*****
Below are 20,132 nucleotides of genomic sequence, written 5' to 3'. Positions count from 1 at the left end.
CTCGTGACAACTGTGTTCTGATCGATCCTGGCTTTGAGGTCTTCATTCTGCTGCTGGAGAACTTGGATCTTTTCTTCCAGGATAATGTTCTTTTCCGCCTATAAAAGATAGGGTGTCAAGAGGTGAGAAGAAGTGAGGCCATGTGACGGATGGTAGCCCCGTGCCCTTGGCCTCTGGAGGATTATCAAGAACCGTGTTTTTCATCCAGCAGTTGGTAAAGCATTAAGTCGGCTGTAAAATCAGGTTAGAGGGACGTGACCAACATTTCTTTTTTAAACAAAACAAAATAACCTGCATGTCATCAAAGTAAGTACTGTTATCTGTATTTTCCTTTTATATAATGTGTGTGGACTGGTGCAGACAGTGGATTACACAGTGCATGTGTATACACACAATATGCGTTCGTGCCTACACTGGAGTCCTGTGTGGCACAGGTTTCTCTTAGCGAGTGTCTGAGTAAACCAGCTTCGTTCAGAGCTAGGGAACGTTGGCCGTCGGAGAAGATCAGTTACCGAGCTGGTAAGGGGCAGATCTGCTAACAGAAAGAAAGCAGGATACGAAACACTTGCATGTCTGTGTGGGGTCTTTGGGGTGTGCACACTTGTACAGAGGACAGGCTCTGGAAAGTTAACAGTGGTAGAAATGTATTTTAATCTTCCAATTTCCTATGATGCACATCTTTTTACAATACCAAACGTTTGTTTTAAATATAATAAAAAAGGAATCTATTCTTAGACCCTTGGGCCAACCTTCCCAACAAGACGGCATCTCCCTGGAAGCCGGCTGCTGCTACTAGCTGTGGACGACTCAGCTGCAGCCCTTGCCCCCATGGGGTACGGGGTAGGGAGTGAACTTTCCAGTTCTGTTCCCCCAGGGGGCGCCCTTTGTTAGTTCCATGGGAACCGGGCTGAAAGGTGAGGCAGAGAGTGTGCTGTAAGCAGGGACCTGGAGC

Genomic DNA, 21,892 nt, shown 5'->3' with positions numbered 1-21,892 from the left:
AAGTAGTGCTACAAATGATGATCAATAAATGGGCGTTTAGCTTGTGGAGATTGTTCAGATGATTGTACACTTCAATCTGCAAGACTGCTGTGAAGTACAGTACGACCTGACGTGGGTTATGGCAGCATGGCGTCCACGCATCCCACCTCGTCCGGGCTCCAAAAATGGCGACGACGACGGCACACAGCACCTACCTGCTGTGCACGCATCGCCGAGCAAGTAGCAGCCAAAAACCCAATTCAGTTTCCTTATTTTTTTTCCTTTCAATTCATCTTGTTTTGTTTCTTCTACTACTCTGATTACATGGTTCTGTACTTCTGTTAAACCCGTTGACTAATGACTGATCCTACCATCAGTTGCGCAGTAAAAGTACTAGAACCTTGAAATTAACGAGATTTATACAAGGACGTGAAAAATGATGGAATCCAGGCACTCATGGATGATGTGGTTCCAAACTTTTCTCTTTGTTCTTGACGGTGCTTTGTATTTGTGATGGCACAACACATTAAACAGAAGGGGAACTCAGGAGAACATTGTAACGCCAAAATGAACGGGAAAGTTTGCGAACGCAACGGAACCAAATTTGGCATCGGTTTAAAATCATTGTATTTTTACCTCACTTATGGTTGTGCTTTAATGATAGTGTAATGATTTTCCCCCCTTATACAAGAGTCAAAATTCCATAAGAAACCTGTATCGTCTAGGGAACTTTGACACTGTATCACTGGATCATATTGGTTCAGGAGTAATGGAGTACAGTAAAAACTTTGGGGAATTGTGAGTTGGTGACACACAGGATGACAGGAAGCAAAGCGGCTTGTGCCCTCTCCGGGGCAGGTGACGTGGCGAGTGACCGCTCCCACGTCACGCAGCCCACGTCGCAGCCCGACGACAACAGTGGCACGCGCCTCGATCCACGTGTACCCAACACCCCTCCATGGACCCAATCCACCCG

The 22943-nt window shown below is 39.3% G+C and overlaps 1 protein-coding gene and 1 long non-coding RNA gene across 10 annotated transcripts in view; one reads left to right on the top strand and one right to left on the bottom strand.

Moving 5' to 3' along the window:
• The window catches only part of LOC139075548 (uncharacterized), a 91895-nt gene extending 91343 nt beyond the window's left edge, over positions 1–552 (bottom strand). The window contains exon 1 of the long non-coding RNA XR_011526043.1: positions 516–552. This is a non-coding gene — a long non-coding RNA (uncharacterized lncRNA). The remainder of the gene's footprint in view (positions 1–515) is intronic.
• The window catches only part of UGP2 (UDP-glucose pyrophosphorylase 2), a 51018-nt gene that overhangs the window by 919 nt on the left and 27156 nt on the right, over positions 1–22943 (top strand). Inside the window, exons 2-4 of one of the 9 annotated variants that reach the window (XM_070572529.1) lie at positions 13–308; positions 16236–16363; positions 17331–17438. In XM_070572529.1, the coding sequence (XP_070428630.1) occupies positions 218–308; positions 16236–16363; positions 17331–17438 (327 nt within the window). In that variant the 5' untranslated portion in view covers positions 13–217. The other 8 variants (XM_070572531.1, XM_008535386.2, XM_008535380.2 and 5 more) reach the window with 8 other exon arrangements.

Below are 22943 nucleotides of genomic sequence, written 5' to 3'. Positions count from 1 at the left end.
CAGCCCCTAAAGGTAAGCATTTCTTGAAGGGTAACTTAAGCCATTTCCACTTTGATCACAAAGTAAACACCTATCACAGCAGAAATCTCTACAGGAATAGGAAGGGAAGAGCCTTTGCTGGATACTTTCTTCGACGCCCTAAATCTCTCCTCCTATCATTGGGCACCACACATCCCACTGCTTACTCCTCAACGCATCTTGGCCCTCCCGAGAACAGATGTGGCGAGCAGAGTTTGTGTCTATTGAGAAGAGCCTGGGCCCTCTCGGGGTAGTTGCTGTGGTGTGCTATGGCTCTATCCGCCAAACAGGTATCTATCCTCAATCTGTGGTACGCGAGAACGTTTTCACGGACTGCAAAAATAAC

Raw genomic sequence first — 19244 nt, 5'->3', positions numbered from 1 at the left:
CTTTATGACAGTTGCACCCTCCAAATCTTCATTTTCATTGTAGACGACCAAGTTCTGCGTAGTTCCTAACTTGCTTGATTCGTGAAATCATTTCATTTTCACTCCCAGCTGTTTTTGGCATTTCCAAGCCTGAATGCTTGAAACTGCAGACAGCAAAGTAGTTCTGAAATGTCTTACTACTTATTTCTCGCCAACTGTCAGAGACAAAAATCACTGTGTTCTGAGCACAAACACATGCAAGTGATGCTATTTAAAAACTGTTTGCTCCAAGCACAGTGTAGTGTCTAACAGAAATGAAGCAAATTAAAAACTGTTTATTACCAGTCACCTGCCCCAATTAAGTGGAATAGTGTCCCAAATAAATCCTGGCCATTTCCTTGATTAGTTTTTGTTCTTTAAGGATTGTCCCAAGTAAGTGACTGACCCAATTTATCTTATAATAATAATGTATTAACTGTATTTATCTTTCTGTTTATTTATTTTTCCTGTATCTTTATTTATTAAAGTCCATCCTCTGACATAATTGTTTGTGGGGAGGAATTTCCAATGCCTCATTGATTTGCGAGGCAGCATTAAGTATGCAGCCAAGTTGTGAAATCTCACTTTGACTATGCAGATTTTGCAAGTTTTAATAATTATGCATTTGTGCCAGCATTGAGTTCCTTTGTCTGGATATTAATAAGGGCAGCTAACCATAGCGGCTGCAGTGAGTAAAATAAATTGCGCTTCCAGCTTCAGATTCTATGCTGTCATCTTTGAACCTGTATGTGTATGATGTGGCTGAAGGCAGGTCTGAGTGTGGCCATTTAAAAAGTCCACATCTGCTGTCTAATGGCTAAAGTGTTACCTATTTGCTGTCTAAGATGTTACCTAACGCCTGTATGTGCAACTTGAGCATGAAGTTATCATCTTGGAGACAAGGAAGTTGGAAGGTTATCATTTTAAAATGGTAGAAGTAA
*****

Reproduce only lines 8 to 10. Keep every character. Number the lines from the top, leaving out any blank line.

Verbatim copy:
• The window catches only part of UGP2 (UDP-glucose pyrophosphorylase 2), a 51018-nt gene that overhangs the window by 919 nt on the left and 27156 nt on the right, over positions 1–22943 (top strand). Inside the window, exons 2-4 of one of the 9 annotated variants that reach the window (XM_070572529.1) lie at positions 13–308; positions 16236–16363; positions 17331–17438. In XM_070572529.1, the coding sequence (XP_070428630.1) occupies positions 218–308; positions 16236–16363; positions 17331–17438 (327 nt within the window). In that variant the 5' untranslated portion in view covers positions 13–217. The other 8 variants (XM_070572531.1, XM_008535386.2, XM_008535380.2 and 5 more) reach the window with 8 other exon arrangements.

Below are 22943 nucleotides of genomic sequence, written 5' to 3'. Positions count from 1 at the left end.
CAGCCCCTAAAGGTAAGCATTTCTTGAAGGGTAACTTAAGCCATTTCCACTTTGATCACAAAGTAAACACCTATCACAGCAGAAATCTCTACAGGAATAGGAAGGGAAGAGCCTTTGCTGGATACTTTCTTCGACGCCCTAAATCTCTCCTCCTATCATTGGGCACCACACATCCCACTGCTTACTCCTCAACGCATCTTGGCCCTCCCGAGAACAGATGTGGCGAGCAGAGTTTGTGTCTATTGAGAAGAGCCTGGGCCCTCTCGGGGTAGTTGCTGTGGTGTGCTATGGCTCTATCCGCCAAACAGGTATCTATCCTCAATCTGTGGTACGCGAGAACGTTTTCACGGACTGCAAAAATAAC